Angular2: Development Tips and Trick

, , angular, typescript, javascript

Standards of writing web applications are continually changing over time. The web started as kind of static pages without any client-oriented logic on-board. The user had to fill out the form and click the submit button to send the data to the server. To update the page, user had to reload the page from the server. The first web-chats did exactly like that – they were updating current page every 10 seconds. After, AJAX came to life and pages began to acquire dynamic nature. We sent requests to the server to update only a small part of the application, and that was a significant step forward. Against this background, jQuery came in handy since it helped to easily place the updated data on the page.

But jQuery is a library that perfectly solves its narrow task – to manipulate the DOM. However, as it is always the case, we need to get more than we have. We want to change not only a part of the page; we want a whole new page! We need access control, state storage, client navigation, and much more. Here, various frameworks start their journey in order to build a one-page application. One of the examples is SPA. It’s the most popular and promising framework we'll talk about. In this article I intend to describe and emphasize the opportunities that Angular2 provides for building a full and comprehensive SPA.

What is a SPA?

SPA is a single-page application; however, the definition does not mean that the application is created only for "a single page”. No. This means that the entire structure of application – sometimes only a main part of it that is needed for displaying the first page – is loaded on the first visit. All the data needed to display a particular open page could be retrieved after a single page load, if required. Let’s go into more detail.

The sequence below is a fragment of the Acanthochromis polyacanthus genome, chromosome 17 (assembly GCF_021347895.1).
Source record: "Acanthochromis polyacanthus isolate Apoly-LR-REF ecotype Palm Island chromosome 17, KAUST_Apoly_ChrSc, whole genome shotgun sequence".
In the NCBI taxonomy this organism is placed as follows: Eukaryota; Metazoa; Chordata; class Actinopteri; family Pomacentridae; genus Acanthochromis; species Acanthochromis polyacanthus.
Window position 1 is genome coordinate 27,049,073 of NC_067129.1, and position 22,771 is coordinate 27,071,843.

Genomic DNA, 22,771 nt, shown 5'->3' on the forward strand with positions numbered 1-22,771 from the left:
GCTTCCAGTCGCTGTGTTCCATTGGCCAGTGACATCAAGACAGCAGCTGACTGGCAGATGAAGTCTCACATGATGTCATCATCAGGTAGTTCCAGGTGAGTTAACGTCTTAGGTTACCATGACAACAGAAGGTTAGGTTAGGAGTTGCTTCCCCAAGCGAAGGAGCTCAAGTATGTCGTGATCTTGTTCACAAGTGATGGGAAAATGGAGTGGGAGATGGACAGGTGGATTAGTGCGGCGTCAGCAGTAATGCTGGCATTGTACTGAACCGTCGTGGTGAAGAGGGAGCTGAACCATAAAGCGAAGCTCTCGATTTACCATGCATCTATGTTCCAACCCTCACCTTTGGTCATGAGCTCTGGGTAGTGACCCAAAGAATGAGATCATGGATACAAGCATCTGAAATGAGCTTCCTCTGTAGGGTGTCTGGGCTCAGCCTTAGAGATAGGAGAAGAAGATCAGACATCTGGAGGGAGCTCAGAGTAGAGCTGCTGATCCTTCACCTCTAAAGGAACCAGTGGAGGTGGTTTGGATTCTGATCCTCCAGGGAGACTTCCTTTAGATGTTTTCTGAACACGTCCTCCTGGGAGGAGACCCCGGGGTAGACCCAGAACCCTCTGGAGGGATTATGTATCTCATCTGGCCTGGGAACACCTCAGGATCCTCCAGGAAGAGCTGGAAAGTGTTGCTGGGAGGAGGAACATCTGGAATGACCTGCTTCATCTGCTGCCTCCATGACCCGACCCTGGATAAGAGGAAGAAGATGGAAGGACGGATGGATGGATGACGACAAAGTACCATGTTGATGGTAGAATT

Initial Loading

As I said before, first of all, when requesting a page from the server, the client gets a certain structure. In Angular2, there is always the root module (app.module), and the root component (app.component).

Lazy Loading of Module

Modern applications often consist of dozens of modules which leads to super long load times. In an attempt to fix this, a so-called lazy loading module (lazy load) was developed. The lazy load allows you to define some modules as downloadable-on-demand, and afterwards, to request them only when it's necessary. This helps to significantly decrease the time and the amount of data received during the first load. We are talking about dynamic modules as a part of our application.

It's quite easy to create a dynamic-loadable module – it could take a few steps:

  1. Installing the loader

    npm install angular2-router-loader — save-dev

  2. Configuring the webpack

// webpack.config.js
loaders: [
 {
   test: /.ts$/,
   loaders: [
     // ...
     ‘angular2-router-loader’]
  },
  // ...
]
  1. Configuring the path to the module in app.routes
// app.routing.ts
const routes: Routes = [
...
{ path: ‘lazy’, loadChildren: ‘./+lazy-module/lazy.module#LazyModule' }
];